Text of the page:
“How to Succeed in Business Without Really Trying”

How to Succeed in Business Without Really Trying originally opened in 1961 to across the board raves, a slew of Tony Awards and a rare Pulitzer win. A satire of corporate America, the show featured a book by Abe Burrows, Jack Weinstock and Willie Gilbert about an ambitious window-washer as he climbs the corporate ladder at the World Wide Wicket Company. The musical is based on an unlikely source: Sheperd Mead’s same-titled send-up of “How to” books published in 1952. The show was a mammoth success, running 1417 performances at the 46th Street Theatre and made Robert Morse a star. The musical also featured the last score from veteran composer Frank Loesser. The show is vibrant and funny, a clever send-up of social and gender mores of the Eisenhower era with an endearingly spry and morally unscrupulous hero. While the men connive and scheme their way to the top, the women connive and scheme to land a well-to-do husband – with all tongues firmly planted in cheek. The show is back on Broadway, this time at the Al Hirschfeld Theatre in a highly entertaining revival that is destined to make it a hit show once again.

When it was announced that Daniel Radcliffe would be starring in a 50th anniversary revival, I think most people were curious whether Harry Potter can sing and dance. And I am sure there are some who wondered if the young actor, who had never done either before could carry a show. And carry it he does with considerable energy and likability. The young star makes an instant connection with the audience and sings with a pleasant, if light, tenor. I’ve noticed some criticism about his singing but I have to counter that Finch was never written to be a singer’s role. Morse (original Broadway and film), Warren Berlinger (original London) and Matthew Broderick (1995 revival) were never noted for great singing either. It’s the character and how he’s played that counts especially with this show and Mr. Radcliffe is superb (and his American accent is exceptionally good). Oh, and he is also one hell of a dancer.

Co-starring with Radcliffe is five time Emmy winner John Larroquette making a smashing Broadway debut as J.B. Biggley. His singing is more of a bluster, but his comic creation works exceptionally well. Christopher J. Hanke was a more low-key nemesis than usual as Bud Frump, but not without some humorous moments (giving him the last cup of coffee in “Coffee Break” was inspired) but his singing voice sounded quite ragged. Robert Bartlett scores big in double duty roles as Mr. Twimble and Wally Womper. Michael Park offered stolid support as Mr. Bratt, who leads “A Secretary is Not a Toy” which contains one of my favorite theatre lyrics: “Her pad is to write in and not spend the night in.” CNN journalist Anderson Cooper makes a Broadway debut of sorts, voicing the unseen narrator (Walter Cronkite did the honor in 1995) but it doesn’t land as well as it could or should.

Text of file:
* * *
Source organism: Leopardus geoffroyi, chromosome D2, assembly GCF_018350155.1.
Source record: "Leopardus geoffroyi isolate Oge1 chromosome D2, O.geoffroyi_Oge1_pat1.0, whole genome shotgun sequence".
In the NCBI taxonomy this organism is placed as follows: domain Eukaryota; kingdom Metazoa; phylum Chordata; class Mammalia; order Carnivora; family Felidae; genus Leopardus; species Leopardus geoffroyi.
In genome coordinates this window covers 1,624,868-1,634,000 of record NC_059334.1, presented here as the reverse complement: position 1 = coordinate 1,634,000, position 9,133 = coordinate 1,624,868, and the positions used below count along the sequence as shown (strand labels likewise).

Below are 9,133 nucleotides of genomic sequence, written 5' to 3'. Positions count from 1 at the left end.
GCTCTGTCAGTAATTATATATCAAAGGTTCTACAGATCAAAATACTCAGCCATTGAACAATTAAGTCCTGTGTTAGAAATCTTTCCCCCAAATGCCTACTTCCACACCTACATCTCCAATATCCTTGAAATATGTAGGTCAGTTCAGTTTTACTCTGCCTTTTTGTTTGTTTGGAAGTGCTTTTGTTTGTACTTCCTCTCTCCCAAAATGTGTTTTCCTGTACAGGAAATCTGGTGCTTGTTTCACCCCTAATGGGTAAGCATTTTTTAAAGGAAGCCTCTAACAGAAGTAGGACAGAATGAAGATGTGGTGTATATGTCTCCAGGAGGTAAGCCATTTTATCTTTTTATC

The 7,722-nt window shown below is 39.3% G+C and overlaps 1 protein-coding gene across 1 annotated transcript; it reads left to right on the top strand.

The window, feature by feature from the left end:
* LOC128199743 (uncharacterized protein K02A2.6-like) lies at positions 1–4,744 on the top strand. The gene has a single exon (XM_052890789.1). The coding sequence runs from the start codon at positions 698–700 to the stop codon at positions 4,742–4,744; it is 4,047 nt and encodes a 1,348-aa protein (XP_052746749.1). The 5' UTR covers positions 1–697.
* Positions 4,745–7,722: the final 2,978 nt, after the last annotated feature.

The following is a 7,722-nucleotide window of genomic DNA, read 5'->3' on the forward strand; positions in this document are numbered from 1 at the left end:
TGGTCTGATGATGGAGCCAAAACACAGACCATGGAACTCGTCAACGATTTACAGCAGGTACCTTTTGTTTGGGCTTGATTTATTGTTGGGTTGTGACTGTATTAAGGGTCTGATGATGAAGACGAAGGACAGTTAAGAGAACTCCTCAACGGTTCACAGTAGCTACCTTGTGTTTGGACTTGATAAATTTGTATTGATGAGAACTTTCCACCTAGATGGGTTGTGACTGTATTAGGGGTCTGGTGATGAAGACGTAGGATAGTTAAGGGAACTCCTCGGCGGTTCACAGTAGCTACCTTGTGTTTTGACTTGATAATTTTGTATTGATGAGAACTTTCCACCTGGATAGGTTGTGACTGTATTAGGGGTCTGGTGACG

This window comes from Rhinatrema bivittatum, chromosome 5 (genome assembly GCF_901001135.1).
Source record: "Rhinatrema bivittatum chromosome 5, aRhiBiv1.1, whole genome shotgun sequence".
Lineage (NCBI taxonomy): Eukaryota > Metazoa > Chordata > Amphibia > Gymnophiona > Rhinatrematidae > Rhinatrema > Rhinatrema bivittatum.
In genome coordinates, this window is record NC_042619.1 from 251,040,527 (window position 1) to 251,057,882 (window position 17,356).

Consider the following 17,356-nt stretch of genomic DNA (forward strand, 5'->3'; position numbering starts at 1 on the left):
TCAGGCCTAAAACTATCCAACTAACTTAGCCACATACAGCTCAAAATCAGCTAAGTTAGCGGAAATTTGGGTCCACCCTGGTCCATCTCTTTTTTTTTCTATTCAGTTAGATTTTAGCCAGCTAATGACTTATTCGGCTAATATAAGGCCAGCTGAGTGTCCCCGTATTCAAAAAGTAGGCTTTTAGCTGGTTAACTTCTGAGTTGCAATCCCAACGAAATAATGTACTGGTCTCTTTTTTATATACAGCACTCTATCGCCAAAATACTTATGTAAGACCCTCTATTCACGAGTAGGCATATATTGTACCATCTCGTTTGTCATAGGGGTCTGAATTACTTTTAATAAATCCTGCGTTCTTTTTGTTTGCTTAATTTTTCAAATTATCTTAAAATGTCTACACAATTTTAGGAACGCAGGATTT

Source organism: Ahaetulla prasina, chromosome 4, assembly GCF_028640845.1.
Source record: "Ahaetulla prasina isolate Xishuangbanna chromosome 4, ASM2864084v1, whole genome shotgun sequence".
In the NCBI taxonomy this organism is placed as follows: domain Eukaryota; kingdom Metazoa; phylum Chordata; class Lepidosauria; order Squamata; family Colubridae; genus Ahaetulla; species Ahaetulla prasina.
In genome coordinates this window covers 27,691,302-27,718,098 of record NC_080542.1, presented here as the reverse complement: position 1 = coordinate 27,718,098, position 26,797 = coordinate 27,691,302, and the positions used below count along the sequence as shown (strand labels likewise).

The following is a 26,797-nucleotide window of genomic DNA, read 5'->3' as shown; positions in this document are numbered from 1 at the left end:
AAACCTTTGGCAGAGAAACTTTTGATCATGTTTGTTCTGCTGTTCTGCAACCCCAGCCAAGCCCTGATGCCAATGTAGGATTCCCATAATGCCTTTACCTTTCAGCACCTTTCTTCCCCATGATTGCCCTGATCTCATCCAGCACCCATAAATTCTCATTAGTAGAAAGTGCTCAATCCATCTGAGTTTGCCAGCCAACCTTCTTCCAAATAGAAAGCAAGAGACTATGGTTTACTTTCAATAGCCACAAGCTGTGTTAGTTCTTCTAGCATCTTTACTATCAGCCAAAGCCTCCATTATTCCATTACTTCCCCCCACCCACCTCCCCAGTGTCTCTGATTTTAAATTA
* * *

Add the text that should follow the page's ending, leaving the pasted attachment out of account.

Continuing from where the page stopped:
As for the ladies, Rose Hemingway makes her Broadway debut as Rosemary Pilkington, Finch’s love interest. Ms. Hemingway is pleasant but lacks that something extra special that sets Rosemary apart from the rest of the secretarial pool. Tammy Blanchard is an absolute riot – I think I laughed at every single line she delivered – stealing every one of her scenes as bombshell cigarette girl turned secretary Hedy LaRue. Mary Faber’s Smitty made for a charming sidekick. The fabulous Ellen Harvey as the no-nonsense, takes-no-guff Miss Jones skyrockets into the operatic stratosphere on the “Brotherhood of Man” counterpoint. I’d never heard of Ms. Harvey before last night’s performance, but now I’ll never forget her.

Director-choreographer Rob Ashford has created some memorable moments, particularly his new take on “Coffee Break” and the mammoth showstopper “Brotherhood of Man” (one of the most fool proof eleven o’clock numbers). He cleverly inverted the elevator-based “Been a Long Day” to amusing effect. An added football divertissement after “Grand Old Ivy” was amusing, but entirely superfluous. (Every time I’ve seen the show, this spoof of college fight songs has always proven a crowd favorite – it doesn’t really need help). I was at first worried, because he’s overdone the choreography for the opening number: too busy, too frenetic and unnecessary. But things improved almost immediately. As for tone, the satiric element was there but could have been taken up a notch. This is especially evident with the female characters and their act two opener ‘Cinderella, Darling” which director Des MacAnuff cut from the 1995 revival.

At intermission while waiting on what must have been the longest men’s room line in the history of the amenity, I noticed a great number of the other theater-goers were children. I saw teens and pre-teens almost every place I looked, no doubt brought in by Mr. Radcliffe’s affiliation with the Harry Potter films. (Then again, I can see How to Succeed as a better selling point than Equus). Much to my surprise and elation I noticed how much these kids were enjoying the production – and also how dapper they were all dressed – putting most of the adults in the house to stylistic shame. My slight reservations about the production aside, these kids are in for a real treat: a big old Broadway show executed with style and charm.